After examining the victims, experts say at least 10 dogs were involved in each attack, but others think the injuries were not caused by dogs.
MEXICO CITY — Stray dogs mauled and killed four people whose bodies were found over the past two weeks in a park on the edge of Mexico City, authorities said Monday. In one case, a teenage girl frantically called her sister with her cellphone to plead for help as the attack took place.
Neighbors of the Cerro de la Estrella, a partly wooded, hilltop park surrounded by the city's poor and populous Iztapalapa district, first found the bodies of a 26-year-old woman and a 1-year-old child in the area Dec. 29, authorities in Mexico's capital said.
The woman, Shunashi Mendoza, was missing her left arm, and prosecutors said that both she and the boy had bled to death and been partially eaten.
On Friday, visitors to the park found the bodies of a teenage couple who had also bled to death.
"Experts have established that due to the gravity of the wounds, at least 10 dogs were involved in each attack," Mexico City prosecutors said in a statement.
In the second attack, Alejandra Ruiz, 15, and her boyfriend Samuel Martinez, 16, had gone to the park Friday afternoon.
The girl called her sister, Diana Ruiz, at 7 p.m. pleading for help.
"Several dogs are attacking us, help me!" the girl screamed. Then the call was disconnected.
Ruiz told Milenio Television she thought her sister was joking and still doesn't believe her sister was killed by dogs despite the call.
"What kind of dog can tear the skin from your whole arm and leave just bone, and if it was an attack dog, why didn't it attack her neck?" Ruiz asked. "What's most shocking is that one of her breasts was mutilated."
She said she later visited the place of the attack and saw no pools of blood. "There needs to be a thorough investigation," she added.
Antemio Maya, president of the Street Dog Protection association in Mexico City, also doubts that dogs could have killed the people found in the park.
"It's not the behavior of street dogs to kill humans," Maya said.
Maya said authorities should focus on sterilizing pets and educating people about pet ownership instead of spreading the idea of killer animals.
"The authorities trapped beagles, Maltese, poodles; can you imagine how long it would take for them to kill a person?" he asked.
"A lot of people get tired of their dogs, and they simply throw them on the streets," he said. "This is going to create a terrible hate for street dogs, and that's going to lead to even more abuse."
Mexico City Public Safety Secretary Jesus Rodriguez told Milenio Television that the bodies were not dumped in the area, as some had suggested. He said the victims had bite wounds that were inflicted while they were alive and others after they had died.
He warned against visiting the park and said all the dogs in the area will be trapped and checked to see if they were involved.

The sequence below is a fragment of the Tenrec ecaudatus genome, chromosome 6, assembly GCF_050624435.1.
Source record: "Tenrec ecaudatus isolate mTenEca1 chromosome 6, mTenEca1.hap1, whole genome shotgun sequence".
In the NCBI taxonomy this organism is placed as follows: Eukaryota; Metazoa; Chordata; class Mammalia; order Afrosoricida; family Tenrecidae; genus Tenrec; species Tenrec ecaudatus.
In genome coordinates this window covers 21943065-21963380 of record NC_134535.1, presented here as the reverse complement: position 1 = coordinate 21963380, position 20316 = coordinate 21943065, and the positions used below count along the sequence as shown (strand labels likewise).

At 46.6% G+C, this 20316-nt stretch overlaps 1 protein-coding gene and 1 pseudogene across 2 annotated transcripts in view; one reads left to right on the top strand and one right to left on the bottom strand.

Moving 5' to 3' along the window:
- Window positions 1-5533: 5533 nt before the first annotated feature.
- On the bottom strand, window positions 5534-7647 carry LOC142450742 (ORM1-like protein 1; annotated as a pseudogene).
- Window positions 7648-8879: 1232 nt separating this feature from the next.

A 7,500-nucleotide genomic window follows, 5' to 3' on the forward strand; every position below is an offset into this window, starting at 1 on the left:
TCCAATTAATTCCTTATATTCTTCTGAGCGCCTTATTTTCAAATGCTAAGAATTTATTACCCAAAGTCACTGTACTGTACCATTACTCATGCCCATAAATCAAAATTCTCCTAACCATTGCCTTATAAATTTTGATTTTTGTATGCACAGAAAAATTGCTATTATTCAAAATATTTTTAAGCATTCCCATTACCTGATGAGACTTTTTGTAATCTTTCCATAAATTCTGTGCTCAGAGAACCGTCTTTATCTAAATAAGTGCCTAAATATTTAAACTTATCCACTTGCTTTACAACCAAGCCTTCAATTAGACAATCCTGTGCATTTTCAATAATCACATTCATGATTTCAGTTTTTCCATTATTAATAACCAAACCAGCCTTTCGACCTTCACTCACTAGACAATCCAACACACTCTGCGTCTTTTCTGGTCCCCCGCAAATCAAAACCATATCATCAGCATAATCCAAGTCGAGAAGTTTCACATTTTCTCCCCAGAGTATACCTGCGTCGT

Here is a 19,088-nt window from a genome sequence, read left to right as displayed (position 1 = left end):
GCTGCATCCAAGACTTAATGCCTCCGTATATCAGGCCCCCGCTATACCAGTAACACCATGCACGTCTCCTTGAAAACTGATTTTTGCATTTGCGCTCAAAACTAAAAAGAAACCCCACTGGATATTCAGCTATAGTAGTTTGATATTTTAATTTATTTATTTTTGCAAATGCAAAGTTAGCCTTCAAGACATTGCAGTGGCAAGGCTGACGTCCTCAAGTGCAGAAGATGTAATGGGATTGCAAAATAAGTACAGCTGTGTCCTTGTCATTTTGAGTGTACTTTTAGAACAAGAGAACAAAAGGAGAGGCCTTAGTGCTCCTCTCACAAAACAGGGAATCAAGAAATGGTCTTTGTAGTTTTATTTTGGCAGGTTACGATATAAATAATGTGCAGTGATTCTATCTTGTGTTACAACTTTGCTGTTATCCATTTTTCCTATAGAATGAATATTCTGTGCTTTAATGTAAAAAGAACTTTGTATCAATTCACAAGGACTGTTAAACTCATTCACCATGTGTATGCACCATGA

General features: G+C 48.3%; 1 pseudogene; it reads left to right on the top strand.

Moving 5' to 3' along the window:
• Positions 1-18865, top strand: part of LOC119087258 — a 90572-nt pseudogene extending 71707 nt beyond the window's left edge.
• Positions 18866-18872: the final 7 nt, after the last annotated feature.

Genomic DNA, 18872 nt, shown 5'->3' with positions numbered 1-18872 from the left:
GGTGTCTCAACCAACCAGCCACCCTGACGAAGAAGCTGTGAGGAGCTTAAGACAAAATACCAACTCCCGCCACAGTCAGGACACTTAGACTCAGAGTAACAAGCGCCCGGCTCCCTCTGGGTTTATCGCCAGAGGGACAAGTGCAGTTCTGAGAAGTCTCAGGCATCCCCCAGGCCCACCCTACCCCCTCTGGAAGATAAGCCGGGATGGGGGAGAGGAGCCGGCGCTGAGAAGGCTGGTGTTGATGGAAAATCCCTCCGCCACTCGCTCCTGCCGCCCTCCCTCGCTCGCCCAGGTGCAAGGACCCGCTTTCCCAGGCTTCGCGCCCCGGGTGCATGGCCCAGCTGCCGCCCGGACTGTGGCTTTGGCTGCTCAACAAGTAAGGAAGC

At least 100 police officers were scouring the park in search of stray dogs. They had trapped 25 by Monday night: 10 females, eight males and seven puppies. The dogs had been living in caves and crevices in the park, prosecutors said.
Experts are testing the dogs' hair for traces of human blood and will also test their stomach contents. Authorities did not say what they would do with the animals.
SYMPATHY FOR THE DOGS
The fatal mauling by the feral dogs has set off debate about the city's love/hate relationship with its dog population, and about the guilt or innocence of 25 animals trapped near the scene of the killings.
Mexico City's mayor says the government will launch a new program to spay and neuter the thousands of dogs who wander the city. Animal advocates are calling for Mexico City residents to question a pet culture that often treats dogs as disposable.
Newspaper photos of the forlorn, skinny strays captured in the wooded, hilltop park where a woman, her baby and a teenage couple were killed in two separate incidents set off a Twitter campaign protesting their innocence and calling on Tuesday for authorities not to euthanize them.
Several of the dogs in the photos looked like domestic pets, suggesting the dogs were abandoned animals or their offspring who had formed a pack or packs in the hilltop park.
Iztapalapa is a massive and poor district on the eastern outskirts of Mexico City, and stray dogs roam many of its streets. Hundreds of thousands of spectators gather every Holy Week in the Cerro de la Estrella park to watch a re-enactment of the mock crucifixion of Christ.
Mexico City's famed Chapultepec Park, in the city's center, also has feral dogs living in wooded areas, but there have been reports of only minor attacks on people.
In that case, animal rights activists have urged authorities not to kill the dogs but spay them and either leaving them in the park or finding them homes.